The Navier–Stokes equations were solved numerically with a commercial finite-volume-based CFD solver (ANSYS CFX 14). The laminar-turbulent transitional version of the hybrid shear stress transport turbulence model [22], which incorporates empirical correlations to cover a range of transition mechanisms that lead to turbulent (chaotic) flow, was employed in the simulations to capture possible transitional flow in the aorta.

All simulations were carried out for three cardiac cycles to achieve a periodic solution with optimized time step and convergence criteria, and the results presented here were obtained in the third cycle. Results were analysed using post-processing software ENSIGHT 10 (CEI Inc, NC, USA). One of the most important parameters, time-averaged wall shear stress (TAWSS), was calculated by averaging the time-varying wall shear stress (WSS) over the cardiac cycle.

Statistical analysis

Formal statistical analysis was not clinically important in such proof of concept study with small number of subjects. However for descriptive purpose, statistical analysis was performed using IBM SPSS Statistics software version 20.0 (IBM Corp., Armonk, NY, USA) and Microsoft Excel 2010. Participants’ characteristics were expressed as mean ± standard deviation (continuous variables) and as frequencies (categorical variables). Statistical significance was considered where P ≤ 0.05. Comparative analysis between patients and control groups was carried out using non- parametric independent samples test (Mann–Whitney U) for continuous variables, and Fisher’s exact test for categorical variables.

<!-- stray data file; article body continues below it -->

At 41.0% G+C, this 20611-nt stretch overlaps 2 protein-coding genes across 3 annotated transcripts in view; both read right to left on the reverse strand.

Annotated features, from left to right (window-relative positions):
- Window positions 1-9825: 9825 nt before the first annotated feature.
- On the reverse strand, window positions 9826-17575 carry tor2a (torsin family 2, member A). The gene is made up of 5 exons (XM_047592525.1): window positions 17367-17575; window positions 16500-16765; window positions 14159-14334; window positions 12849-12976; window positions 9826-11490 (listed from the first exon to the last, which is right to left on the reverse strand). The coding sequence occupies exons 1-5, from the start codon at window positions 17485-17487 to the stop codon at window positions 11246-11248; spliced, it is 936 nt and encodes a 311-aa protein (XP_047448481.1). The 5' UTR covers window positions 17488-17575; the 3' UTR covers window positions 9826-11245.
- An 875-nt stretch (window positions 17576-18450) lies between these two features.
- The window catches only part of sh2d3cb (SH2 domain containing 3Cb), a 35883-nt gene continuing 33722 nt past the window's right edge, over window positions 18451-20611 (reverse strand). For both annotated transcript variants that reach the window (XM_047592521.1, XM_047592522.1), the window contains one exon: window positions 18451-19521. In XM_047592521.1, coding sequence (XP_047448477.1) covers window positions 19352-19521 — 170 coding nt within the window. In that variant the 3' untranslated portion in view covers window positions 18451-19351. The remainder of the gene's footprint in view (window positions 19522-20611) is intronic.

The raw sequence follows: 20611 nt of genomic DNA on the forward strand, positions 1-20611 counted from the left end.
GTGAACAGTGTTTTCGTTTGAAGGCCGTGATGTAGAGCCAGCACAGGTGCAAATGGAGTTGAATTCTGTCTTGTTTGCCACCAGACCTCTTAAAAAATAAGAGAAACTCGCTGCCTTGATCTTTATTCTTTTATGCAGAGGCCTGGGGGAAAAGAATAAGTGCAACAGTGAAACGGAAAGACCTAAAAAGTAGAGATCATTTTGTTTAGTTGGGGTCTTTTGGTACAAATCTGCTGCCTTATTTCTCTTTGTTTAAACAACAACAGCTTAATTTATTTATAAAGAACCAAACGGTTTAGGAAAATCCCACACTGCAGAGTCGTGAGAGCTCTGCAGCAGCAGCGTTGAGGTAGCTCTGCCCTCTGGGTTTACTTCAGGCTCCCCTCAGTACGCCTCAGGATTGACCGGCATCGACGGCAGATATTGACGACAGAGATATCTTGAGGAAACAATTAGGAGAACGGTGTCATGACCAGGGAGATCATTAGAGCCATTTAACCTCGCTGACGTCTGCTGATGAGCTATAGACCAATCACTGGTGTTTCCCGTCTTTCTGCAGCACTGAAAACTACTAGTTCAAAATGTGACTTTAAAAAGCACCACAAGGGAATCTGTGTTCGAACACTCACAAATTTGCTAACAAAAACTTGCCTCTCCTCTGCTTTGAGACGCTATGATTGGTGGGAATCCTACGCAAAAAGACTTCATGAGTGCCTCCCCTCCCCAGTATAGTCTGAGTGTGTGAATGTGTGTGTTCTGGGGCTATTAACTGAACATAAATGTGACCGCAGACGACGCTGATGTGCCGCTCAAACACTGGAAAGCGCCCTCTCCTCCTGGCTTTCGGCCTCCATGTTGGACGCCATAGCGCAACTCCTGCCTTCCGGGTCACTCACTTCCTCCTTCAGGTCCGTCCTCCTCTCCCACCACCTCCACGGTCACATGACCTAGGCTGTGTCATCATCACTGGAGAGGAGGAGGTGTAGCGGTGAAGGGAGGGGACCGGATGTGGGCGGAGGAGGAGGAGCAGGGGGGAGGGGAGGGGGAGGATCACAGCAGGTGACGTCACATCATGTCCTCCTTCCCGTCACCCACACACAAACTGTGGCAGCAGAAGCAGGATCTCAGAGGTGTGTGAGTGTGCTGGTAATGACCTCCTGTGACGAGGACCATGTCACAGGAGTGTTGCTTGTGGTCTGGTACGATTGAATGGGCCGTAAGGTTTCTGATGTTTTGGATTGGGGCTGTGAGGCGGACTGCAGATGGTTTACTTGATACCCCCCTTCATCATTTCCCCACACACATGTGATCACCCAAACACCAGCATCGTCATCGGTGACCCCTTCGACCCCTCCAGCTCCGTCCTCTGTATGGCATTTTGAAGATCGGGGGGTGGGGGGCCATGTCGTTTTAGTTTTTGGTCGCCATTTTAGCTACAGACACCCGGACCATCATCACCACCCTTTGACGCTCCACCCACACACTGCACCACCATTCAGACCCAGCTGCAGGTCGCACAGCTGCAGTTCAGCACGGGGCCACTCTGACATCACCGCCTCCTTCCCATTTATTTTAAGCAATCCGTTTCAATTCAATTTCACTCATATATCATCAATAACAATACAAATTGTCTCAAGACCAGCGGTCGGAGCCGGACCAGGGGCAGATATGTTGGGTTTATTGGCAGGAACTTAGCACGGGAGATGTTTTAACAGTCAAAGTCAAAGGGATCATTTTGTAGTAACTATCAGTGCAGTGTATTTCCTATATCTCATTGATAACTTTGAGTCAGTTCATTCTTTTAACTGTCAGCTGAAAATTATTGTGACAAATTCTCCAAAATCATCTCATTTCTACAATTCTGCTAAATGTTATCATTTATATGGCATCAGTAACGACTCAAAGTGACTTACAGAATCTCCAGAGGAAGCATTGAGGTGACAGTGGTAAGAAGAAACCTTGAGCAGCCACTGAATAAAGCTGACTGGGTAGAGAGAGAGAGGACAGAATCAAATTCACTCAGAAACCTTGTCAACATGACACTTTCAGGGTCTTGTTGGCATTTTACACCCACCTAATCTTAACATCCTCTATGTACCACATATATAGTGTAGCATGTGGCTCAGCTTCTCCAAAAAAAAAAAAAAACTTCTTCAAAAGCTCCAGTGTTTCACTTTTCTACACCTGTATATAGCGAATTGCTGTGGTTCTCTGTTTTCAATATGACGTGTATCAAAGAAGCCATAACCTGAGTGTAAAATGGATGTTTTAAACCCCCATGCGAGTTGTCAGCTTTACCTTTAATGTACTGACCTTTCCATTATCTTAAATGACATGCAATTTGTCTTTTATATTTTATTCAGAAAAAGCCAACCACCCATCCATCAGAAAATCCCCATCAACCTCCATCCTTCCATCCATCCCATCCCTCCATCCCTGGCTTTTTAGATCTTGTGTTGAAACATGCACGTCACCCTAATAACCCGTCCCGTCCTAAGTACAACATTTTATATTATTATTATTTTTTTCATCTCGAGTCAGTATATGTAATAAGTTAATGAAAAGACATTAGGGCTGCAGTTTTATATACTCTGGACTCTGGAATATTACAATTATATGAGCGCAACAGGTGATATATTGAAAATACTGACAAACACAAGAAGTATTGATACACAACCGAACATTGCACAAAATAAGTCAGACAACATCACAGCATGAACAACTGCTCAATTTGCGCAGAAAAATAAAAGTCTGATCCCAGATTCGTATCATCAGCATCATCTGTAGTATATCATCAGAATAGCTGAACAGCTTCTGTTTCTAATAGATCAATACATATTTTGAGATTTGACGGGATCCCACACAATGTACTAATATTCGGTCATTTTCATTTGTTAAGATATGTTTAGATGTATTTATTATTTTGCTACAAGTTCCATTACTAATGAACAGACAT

Results

Four white Caucasian male patients and two age and gender-matched NC were recruited. All patients had good left ventricular (LV) function prior to surgery, and they were generally well and asymptomatic at the MRI scan date, while the NC were disease and symptoms free, independent and on no regular medication, Table 1 describes the clinical characteristics of both groups. All patients underwent elective surgery, without history of Marfan’s syndrome. Post-operatively, all patients developed atrial fibrillation which all responded to treatment and reversed back to sinus rhythm before discharge.
Table 1

Demographic and clinical characteristics

Variables

Control (n = 2)

Patients (n = 4)

P-value

Male [n (%)]

2 (100%)

4 (100%)

_

Age (years)

62 ± 4

66 ± 5

0.21

Age range (years)

55- 72

59- 78

 

White Caucasian [n (%)]

2 (100%)

4 (100%)

_

DM [n (%)]

0 (0%)

0 (0%)

_

Hypertension [n (%)]

0 (0%)

3 (75%)

0.4

Statin treatment [n (%)]

0 (0%)

3 (75%)

0.4

BMI (kg/m2)

30 ± 1.8

28.3 ± 2.8

0.35

Heart Rate

68 ± 13

64 ± 7

0.64

SBP (mmHg)

131 ± 1

129 ± 8

0.48

DBP (mmHg)

79 ± 1

68 ± 14

0.35

PP (mmHg)

53 ± 2

61 ± 21

0.64

MAP (mmHg)

96 ± 1

88 ± 7

0.35

Height (cm)

183 ± 5

176 ± 3

0.06

Weight (kg)

101 ± 11

90 ± 12

0.16

PVD [n (%)]

0 (0%)

0 (0%)

_

Marfan’s syndrome

0 (0%)

0 (0%)

_

Bicuspid aortic valve

0 (0%)

1 (25%)

_

NYHA (pre-op.) [n (%)]

  

0.46

 Class I

2 (100%)

2 (50%)

 

 Class II

0 (0%)

2 (50%)

 

NYHA (post-op.) [n (%)]

  

_

 Class I

2 (100%)

4 (100%)

 

 Class II

0 (0%)

0 (0%)

 

Operative characteristics

   

Indication for surgery, dilated aortic root and

   

 Aortic stenosis

 

1 (25%)

 

 Aortic regurgitation

 

2 (50%)

 

 Aortic stenosis and regurgitation

 

1 (25%)

 

Elective

 

4 (100%)

 

CPB time (minutes)

 

190 ± 51

 

Inotropes [n (%)]

 

4 (100%)

 

Atrial Fibrillation [n (%)]

 

4 (100%)

 

Blood products

 

4 (100%)

 

> 24 intubation

 

2 (50%)

 

Hospital stay (days)

 

10.5 ± 2.6

 

Values are shown as n (%) for categorical variables and as mean ± SD for continuous variables. No statistics are computed. DM: diabetes mellitus; BMI: body mass index; SBP: systolic blood pressure; DBP: diastolic blood pressure; PP: pulse pressure; MAP: mean arterial blood pressure; PVD: peripheral vascular disease; NYHA: New York Heart Association; CPB: cardiopulmonary bypass.

Morphologic parameters